Sugary beverages and Uterine Cancer

Judy Keen
Jan 29, 2014

Cancer of the uterus, which includes endometrial cancer, was responsible for an estimated 61,900 new cases of cancer in 2013, and will result in approximately 12,200 additional deaths in the US. This makes uterine cancer the 4th leading cancer diagnosis and the 8th highest cause of cancer related death this year. While there are genetic factors that impact the development of cancer, including uterine or endometrial cancer, there are also many other factors within our own control that can impact the development or progression of this cancer. Some examples of these external factors include diet, exercise, pollutant exposure, smoking status, sleep patterns and stress. On this ever growing list of things that negatively influence our health, the ingestion of sugary-sweetened beverages has once again raised its head.

Researchers at the University of Minnesota, the Mayo Clinic, and George Washington University have together linked ingestion of sugar-sweetened beverages (soda), but not sugar-sweetened baked goods, with an 47% increase in the risk of developing endometrial cancer (type 1, estrogen responsive cancer). The researchers looked to see if there were other factors which could explain this increased risk in people who consume these drinks, however their body mass index (measure of body fat or obesity), physical activity, history of diabetes nor smoking had any influence on the results.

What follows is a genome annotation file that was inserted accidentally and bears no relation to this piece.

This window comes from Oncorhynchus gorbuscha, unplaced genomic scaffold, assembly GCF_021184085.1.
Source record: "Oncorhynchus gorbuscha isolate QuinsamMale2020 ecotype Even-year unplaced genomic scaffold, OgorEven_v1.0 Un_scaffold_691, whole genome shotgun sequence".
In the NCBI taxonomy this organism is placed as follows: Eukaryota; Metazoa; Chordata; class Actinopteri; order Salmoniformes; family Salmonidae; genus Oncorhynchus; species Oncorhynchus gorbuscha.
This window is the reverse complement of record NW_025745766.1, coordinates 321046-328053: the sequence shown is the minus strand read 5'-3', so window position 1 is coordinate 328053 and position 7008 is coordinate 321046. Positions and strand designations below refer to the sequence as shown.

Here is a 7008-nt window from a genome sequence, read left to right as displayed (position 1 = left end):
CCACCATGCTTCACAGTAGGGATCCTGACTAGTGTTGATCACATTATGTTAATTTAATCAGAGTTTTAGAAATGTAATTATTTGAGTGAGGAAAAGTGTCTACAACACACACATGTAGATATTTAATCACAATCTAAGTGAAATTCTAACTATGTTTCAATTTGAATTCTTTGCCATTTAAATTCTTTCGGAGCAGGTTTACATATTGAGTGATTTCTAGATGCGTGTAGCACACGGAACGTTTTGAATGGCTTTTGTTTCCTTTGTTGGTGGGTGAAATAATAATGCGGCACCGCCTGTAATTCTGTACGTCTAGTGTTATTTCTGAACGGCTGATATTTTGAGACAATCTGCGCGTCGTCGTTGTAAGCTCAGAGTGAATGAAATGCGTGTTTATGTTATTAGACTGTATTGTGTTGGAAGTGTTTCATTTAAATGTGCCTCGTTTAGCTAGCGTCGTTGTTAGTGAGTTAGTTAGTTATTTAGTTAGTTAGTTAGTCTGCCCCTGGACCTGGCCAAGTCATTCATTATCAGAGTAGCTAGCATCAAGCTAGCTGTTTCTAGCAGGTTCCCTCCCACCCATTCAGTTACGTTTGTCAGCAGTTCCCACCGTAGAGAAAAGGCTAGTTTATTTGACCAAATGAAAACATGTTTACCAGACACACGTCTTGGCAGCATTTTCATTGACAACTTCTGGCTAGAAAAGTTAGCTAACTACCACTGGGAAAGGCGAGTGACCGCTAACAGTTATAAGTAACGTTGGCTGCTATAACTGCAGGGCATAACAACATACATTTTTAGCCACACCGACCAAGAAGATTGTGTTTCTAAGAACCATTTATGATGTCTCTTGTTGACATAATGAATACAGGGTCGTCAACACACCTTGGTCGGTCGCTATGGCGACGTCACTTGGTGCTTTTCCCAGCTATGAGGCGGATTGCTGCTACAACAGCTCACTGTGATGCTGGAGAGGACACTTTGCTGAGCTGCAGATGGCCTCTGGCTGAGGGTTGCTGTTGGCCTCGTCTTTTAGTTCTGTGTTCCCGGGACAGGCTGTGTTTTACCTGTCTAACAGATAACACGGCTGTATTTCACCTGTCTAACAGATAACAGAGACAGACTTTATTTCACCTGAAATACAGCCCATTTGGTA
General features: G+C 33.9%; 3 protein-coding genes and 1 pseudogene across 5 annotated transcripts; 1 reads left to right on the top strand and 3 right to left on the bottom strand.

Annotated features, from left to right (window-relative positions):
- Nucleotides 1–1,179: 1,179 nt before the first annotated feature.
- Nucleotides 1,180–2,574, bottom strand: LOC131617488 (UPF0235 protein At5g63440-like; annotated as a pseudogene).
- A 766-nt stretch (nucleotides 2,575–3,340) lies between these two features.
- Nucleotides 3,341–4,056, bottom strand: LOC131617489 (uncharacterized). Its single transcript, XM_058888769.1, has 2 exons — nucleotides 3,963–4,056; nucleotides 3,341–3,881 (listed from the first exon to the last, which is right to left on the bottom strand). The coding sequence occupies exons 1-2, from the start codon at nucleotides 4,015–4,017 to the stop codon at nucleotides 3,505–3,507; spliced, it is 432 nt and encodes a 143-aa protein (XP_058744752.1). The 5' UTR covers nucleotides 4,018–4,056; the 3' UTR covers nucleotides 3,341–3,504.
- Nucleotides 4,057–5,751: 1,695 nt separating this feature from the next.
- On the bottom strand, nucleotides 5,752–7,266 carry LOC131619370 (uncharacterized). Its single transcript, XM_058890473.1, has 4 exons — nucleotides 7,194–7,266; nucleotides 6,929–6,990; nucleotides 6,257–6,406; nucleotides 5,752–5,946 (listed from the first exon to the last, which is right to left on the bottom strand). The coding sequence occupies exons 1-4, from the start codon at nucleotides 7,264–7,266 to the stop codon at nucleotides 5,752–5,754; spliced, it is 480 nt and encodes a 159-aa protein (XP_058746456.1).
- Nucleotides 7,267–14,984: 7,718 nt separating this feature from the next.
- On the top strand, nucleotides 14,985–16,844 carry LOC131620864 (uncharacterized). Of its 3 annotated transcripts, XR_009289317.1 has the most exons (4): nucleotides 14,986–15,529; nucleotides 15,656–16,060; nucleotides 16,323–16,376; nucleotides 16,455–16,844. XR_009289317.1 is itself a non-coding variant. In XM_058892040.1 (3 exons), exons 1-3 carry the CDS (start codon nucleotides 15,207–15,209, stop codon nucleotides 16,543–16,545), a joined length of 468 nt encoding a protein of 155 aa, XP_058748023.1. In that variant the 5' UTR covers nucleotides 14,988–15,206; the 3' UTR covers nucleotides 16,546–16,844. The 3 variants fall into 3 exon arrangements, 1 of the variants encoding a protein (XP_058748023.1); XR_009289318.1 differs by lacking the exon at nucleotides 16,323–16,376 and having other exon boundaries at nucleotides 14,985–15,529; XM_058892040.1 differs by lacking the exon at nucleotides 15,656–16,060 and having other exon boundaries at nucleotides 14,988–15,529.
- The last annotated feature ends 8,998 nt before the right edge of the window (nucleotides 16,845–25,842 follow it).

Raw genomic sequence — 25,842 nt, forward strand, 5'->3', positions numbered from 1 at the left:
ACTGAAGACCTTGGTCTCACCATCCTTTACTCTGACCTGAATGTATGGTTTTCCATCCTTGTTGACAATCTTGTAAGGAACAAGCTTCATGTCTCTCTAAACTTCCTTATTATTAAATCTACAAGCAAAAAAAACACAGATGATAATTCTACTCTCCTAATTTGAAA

While the underlying reason for this link between sugary drinks and increased cancer risk remains unclear, evidence is mounting to suggest that ingestion of large amounts of sugar, especially by drinking it, ultimately increases circulating hormonal levels in the body that stimulate the growth of cancer cells. This evidence suggests that increased consumption of sugar-sweetened beverages, and the resulting increased amount of body fat, leads to an increase in the production of certain hormones, including estrogen. Excessive levels of estrogen have been shown to be potent fuel for the growth of cancerous tumors, including endometrial cancer. Therefore, it would seem that limiting sugar intake, especially in beverage form, is an easy and controllable way to reduce the risk of developing endometrial cancer. The results of this study were published in the Nov 22 edition of Cancer Epidemiology, Biomarkers and Prevention by Dr. M Inoue-Choi and colleagues. This image was released by the National Cancer Institute, an agency part of the National Institutes of Health.

Judy Keen

Judy is a S&T Alumni Fellow (HEHS, 2012-2014). She blogs about the latest cancer research, increasing the access to the scientific literature, and graduate education. Follow Judy on twitter @judykeenphd or at


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